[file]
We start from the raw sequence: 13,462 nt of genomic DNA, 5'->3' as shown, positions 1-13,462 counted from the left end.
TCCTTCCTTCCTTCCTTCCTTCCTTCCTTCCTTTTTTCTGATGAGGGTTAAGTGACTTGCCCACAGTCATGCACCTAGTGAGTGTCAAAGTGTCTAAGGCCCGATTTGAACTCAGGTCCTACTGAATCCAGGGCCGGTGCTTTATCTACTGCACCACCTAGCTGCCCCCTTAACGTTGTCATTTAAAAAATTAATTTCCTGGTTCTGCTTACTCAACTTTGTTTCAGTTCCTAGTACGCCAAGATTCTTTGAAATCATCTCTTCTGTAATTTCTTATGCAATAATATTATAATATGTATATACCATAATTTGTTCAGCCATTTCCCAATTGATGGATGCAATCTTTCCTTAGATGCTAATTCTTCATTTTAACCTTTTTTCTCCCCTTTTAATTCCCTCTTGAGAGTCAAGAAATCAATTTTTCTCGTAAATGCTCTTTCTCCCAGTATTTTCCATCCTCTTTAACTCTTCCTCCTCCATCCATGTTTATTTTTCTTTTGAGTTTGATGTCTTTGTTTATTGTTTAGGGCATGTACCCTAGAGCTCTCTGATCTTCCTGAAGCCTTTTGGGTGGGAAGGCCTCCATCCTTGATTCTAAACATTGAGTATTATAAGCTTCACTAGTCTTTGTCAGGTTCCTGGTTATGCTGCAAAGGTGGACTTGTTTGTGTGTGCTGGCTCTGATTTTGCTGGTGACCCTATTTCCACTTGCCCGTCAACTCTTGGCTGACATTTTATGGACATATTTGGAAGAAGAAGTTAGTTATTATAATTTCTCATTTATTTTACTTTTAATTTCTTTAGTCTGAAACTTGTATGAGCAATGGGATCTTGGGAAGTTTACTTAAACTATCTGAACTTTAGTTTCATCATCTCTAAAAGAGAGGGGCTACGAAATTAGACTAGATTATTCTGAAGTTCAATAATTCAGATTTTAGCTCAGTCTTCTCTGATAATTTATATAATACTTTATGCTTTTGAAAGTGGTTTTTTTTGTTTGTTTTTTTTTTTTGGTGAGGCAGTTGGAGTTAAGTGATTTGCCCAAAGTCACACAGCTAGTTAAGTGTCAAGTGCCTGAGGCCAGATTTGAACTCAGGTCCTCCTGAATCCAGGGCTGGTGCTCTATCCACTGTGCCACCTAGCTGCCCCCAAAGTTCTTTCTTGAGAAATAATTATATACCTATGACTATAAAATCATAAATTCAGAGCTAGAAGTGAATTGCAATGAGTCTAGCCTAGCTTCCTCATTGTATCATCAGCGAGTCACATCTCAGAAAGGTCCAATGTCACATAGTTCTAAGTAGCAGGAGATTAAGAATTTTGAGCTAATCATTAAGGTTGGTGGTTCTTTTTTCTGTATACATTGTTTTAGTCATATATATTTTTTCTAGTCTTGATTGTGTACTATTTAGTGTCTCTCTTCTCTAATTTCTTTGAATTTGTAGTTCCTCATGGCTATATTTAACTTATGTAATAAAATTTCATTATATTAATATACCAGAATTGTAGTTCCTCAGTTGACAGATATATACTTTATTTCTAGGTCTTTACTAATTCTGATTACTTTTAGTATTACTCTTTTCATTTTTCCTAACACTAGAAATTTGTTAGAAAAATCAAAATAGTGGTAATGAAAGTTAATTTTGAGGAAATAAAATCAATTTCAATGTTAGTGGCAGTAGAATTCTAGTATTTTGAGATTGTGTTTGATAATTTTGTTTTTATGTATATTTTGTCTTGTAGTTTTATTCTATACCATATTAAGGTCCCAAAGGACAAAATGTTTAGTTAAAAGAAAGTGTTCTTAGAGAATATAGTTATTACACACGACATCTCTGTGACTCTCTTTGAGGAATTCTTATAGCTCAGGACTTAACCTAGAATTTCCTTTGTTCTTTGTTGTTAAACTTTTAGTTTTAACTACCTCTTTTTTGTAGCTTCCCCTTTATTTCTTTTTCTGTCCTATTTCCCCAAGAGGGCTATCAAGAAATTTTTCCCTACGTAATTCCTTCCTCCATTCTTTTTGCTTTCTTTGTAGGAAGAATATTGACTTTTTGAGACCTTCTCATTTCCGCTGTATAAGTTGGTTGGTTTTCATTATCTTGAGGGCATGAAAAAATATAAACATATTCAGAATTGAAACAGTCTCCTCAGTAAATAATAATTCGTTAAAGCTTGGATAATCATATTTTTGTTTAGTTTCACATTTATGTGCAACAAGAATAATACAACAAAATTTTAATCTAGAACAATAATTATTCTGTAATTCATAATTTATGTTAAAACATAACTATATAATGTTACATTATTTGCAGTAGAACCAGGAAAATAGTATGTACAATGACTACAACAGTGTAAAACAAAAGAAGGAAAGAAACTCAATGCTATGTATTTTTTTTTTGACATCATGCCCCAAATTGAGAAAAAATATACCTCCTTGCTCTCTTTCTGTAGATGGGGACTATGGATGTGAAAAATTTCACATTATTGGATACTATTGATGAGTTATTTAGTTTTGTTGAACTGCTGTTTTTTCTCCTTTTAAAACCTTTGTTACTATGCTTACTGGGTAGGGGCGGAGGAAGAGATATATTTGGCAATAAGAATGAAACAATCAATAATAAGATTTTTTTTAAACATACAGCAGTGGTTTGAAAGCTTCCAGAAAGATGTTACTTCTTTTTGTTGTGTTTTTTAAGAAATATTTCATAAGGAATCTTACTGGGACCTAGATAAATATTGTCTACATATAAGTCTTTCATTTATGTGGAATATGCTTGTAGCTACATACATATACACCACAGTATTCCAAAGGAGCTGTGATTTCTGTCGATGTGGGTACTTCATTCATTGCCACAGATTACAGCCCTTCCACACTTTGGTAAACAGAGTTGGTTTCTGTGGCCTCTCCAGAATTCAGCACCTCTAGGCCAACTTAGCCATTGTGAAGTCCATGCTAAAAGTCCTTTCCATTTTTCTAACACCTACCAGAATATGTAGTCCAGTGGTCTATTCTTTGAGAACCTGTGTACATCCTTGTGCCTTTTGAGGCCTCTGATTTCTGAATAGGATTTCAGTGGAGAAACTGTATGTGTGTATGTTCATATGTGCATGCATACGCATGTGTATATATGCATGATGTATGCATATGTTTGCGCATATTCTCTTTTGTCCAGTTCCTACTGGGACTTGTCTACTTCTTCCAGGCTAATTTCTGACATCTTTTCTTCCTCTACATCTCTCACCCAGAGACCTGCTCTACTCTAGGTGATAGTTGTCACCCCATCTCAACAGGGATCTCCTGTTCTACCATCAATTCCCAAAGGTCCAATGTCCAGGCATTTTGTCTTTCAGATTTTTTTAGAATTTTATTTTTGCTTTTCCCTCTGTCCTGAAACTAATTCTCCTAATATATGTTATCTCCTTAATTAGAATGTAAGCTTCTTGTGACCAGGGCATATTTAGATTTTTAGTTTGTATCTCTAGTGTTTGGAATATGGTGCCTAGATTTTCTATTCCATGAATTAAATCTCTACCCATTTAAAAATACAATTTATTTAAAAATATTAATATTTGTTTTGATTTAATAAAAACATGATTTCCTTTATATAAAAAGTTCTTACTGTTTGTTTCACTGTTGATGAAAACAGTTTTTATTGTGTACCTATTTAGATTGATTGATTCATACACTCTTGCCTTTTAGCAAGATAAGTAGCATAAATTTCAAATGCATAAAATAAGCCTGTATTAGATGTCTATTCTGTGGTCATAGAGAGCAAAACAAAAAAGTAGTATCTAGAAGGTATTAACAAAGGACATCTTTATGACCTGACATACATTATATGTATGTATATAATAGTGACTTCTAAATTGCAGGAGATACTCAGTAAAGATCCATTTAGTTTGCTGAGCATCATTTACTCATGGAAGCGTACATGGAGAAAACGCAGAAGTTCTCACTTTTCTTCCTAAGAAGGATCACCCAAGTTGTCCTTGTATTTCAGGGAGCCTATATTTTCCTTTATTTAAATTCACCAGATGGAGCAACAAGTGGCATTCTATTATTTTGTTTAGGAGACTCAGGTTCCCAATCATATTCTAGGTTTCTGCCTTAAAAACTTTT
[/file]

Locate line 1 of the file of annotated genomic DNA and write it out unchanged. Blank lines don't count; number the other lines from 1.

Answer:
We start from the raw sequence: 13,462 nt of genomic DNA, 5'->3' as shown, positions 1-13,462 counted from the left end.